" It cannot be explained by any hegelian-marxist dialectics..."
These are the words with which Lacan dismisses in his XI Seminar that there is any chance of explaining the nazi Shoah with any hegelian-marxist dialectics. The article from Edward Said makes reference to the Israeli occupation on the palestinians, but does not refer at all--neither Zizek-- to the simple fact that the State of israel was created in 1948, three years after 1945, and seven years after the date of the nazi invention of the "final solution". How strange that in a Site dedicated to Lacan's teachings, there is not an lonely reference to this fact, the Shoah, which was for Lacan so representative of the horrors of our time. How strange, how strange! Lacan did speak in his seminar about what he called "deviation of the gaze" in confronting this horror. This is the same deviation of the gaze that I detect in Mr. Said's commentary.
The Middle East conflict could not be considered an after effect of the Shoah, in this sense? This attack on the Twin Towers, if considered as the after perspective of the horror of european segregation, is not as a return from the real of some horror impossible to be dialectized? Mr. Said makes things easy for him, because this horror can be used as propaganda for any side, and he uses it by the side of palestinians. But he forgets something real, very real, and I must say something similar to my friend Zizek. You cannot explain everything on dialectics of exploitation. It is true, these horrors are impossible without capitalism, but capitalism is not enough to explain them.
There is something obscure in an anonymous sacrifice of human life. But there is something obscure in the "Obscure God" which demands the sacrifice of any tender object, and which makes the industrialization of this sacrifice. My argument is this: you cannot explain these events in New York if you do not refer them to the Shoah. Should Spinoza have known of this horror, for example, to whom Lacan refers as the only human being that could resist the temptation of sacrifying the object, would he say that this is the effect of a human passion? Is there a mathematic pathos, a mathematic pathos of the exploitation, that can write this event on his Ethics?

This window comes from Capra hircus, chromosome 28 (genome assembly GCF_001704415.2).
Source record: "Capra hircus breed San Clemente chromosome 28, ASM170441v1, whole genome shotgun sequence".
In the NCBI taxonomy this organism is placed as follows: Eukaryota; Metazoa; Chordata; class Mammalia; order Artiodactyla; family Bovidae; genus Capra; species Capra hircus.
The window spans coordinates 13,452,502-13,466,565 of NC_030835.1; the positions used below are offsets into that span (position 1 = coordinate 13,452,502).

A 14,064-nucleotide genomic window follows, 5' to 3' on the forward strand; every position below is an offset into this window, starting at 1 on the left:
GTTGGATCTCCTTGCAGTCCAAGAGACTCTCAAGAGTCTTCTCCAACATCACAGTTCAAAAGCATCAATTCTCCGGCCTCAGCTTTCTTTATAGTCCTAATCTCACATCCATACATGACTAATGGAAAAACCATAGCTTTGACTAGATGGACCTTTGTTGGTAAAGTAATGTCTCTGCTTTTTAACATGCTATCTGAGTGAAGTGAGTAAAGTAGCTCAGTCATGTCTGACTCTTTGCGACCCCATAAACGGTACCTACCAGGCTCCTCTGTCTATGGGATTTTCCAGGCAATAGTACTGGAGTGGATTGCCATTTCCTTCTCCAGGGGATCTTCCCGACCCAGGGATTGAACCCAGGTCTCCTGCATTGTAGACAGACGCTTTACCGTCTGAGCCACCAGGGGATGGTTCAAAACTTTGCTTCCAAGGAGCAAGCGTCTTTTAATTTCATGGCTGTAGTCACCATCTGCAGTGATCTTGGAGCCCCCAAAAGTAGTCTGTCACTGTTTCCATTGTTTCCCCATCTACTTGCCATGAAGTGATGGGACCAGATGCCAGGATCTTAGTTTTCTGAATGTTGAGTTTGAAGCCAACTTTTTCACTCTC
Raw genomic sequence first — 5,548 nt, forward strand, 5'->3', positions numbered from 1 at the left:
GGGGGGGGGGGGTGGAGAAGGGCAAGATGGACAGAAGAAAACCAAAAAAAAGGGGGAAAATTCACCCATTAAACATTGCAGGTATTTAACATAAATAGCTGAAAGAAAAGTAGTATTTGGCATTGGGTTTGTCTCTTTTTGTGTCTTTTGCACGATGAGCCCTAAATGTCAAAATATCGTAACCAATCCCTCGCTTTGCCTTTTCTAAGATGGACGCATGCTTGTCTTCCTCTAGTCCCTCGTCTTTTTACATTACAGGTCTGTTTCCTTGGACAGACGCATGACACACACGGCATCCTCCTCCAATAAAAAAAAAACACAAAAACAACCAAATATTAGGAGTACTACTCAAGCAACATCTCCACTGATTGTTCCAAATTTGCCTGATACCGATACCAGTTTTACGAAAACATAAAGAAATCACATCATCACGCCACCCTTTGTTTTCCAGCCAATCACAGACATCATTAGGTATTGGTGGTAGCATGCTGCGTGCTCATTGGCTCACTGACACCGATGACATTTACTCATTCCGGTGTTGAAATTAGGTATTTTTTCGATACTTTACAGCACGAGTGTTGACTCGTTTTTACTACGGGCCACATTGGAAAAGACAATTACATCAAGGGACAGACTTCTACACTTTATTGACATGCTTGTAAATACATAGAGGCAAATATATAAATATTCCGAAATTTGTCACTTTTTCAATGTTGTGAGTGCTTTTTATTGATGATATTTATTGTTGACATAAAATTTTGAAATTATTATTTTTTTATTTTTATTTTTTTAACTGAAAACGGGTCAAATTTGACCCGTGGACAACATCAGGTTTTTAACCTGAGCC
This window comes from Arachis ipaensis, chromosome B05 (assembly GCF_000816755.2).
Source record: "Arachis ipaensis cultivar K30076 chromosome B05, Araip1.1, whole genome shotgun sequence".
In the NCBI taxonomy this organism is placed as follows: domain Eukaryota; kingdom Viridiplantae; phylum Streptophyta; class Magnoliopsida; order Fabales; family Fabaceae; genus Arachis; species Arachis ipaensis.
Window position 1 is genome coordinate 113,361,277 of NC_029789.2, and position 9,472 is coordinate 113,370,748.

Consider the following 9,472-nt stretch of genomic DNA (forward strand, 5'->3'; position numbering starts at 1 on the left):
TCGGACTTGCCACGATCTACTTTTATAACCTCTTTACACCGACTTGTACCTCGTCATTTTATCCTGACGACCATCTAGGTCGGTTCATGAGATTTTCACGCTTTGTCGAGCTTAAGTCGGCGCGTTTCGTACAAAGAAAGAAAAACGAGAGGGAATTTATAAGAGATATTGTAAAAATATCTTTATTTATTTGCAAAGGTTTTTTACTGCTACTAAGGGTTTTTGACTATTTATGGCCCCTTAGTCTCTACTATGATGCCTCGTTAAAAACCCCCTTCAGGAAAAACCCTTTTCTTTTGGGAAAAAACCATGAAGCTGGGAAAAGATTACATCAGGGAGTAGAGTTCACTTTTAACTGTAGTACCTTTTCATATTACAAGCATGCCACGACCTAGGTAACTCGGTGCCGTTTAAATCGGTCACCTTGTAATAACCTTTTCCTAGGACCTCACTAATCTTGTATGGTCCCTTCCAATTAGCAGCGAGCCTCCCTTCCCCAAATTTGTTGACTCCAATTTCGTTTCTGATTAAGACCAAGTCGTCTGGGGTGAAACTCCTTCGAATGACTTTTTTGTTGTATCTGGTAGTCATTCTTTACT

My answer is: you have to consider today the chance of a "petit a", something as a hole in your beautiful hegelian-marxist dialectization. And, perhaps more awfully, you cannot expect this "petit a" to be referred to any nationalistic mythology. It is a "de-fundamentalized petit a".
- 9/27/01 - Continuation of commentary, given that there is still no answer from Edward Said, nor from Zizek.
There is a very interesting article from Stephen jay Gould in the New York Times, where he speaks about "the great asymmetry" between one act of depravation and 10,000 acts of the gift. How strange that a biologist must remind us, lacanians, of the absolute ethics of jouissance, and even that he has the courage doing it through the "Gift", which is a central theme in the elaborations of the anthropologist Marcel Mauss, and which Lacan considered so central in the treatment of the real in jouissance. Stephen Jay Gould tells us about the gifts from anonymous people, "little kindnesses", and he exemplifies them by the act of giving twelve apple brown bettys, that caused a firefighter, "an older man in a young crowd, sitting alone in utter exhaustion," to say "Thank you. This is the most lovely thing I've seen in four days--and still warm!".
Yes, the Gift, the Absolute Gift, is the same thing that Jean Amery, the concentration camp survivor tells us in his book " Jenseits von Schuld und Suhne", "Beyond Quilt and Expiation", when he tells us that in Auswichtz, the orthodox religious Jewish prisoners were the most prepared for survival, and he gives as an example that on Yom Kippur, the day of Atonement, they fasted, in the concentration camp!! This was the Gift, the Nothing that serves to treat the most supreme evil. This is also the twelve apple brown bettys. Amery says also that the intellectuals were those who most suffered the consequences of their indecision, they tried even sometimes to explain the behavior of the nazis at the camp. This is in a straight line with Jacques Lacan's phrase of my first commentary. To dialectize this New York horror is to try to explain a point of Absolute Evil. You cannot explain it, because in doing this you give up your desire. You have to treat it with the Gift. This is a vacuum that recognizes that Evil is a point where the Other does not exist.